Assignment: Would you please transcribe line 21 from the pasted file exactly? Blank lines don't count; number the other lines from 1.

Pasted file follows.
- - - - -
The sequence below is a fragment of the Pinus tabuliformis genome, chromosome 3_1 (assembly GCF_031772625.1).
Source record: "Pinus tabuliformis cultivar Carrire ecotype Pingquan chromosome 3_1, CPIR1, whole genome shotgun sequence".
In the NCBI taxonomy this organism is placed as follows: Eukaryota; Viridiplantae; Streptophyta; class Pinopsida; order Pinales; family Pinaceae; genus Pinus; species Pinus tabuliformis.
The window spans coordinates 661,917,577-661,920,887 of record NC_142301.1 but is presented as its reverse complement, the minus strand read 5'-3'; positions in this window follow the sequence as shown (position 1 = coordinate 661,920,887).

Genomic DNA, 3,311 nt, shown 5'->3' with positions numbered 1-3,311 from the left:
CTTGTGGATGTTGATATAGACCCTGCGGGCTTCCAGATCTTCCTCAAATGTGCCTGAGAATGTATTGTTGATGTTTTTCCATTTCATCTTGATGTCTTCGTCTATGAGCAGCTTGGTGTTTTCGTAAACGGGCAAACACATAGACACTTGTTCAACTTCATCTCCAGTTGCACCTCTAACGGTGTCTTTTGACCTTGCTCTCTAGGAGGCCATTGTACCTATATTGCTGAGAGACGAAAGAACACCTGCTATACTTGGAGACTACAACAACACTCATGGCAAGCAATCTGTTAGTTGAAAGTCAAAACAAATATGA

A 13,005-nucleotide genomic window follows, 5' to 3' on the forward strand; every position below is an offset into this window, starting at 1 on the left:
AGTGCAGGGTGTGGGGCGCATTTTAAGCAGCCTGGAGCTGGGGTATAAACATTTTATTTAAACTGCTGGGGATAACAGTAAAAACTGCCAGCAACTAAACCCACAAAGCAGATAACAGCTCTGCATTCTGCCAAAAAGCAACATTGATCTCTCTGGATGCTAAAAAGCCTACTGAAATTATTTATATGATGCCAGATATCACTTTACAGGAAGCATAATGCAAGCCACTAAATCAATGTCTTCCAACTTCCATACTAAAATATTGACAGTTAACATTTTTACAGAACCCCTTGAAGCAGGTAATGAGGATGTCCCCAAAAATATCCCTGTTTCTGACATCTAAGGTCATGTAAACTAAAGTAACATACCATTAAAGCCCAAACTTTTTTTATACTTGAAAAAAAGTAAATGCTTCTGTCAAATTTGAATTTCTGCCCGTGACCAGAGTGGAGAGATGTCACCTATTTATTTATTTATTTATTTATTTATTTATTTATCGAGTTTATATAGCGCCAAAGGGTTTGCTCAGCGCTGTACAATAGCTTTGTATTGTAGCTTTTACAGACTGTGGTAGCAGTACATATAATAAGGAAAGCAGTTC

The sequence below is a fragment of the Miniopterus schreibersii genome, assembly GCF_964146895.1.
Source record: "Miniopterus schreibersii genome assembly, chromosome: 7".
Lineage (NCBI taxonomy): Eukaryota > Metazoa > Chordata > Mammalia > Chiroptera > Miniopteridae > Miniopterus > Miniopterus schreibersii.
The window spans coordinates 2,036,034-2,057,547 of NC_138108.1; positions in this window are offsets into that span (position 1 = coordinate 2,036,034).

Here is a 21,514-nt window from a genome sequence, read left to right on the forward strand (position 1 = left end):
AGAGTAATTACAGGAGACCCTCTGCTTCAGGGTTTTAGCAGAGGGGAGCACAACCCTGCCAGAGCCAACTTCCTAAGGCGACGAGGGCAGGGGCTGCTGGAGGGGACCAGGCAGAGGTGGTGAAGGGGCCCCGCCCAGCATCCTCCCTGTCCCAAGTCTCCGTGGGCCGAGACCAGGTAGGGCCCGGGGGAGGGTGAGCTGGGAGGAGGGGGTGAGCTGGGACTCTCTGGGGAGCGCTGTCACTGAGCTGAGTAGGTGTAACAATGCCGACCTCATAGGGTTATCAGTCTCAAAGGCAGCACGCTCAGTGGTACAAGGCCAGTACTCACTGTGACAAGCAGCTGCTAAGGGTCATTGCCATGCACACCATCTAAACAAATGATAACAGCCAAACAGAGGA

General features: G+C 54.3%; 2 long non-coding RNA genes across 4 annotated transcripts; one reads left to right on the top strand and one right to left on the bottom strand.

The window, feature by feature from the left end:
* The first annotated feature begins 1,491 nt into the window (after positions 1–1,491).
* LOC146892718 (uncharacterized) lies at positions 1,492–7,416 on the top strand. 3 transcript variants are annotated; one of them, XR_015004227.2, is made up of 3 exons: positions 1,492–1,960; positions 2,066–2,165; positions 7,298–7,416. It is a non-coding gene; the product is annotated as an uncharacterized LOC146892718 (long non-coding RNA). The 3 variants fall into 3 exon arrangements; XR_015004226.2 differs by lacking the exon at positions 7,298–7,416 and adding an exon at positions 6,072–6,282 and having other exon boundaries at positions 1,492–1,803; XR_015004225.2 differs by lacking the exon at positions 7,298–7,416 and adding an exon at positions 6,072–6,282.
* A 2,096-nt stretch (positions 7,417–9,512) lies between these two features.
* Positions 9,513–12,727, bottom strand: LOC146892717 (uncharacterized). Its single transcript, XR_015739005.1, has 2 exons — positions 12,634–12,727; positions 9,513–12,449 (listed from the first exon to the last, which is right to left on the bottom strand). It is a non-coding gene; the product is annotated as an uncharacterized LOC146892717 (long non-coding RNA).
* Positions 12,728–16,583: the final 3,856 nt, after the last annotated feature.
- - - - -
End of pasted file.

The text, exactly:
* Positions 12,728–16,583: the final 3,856 nt, after the last annotated feature.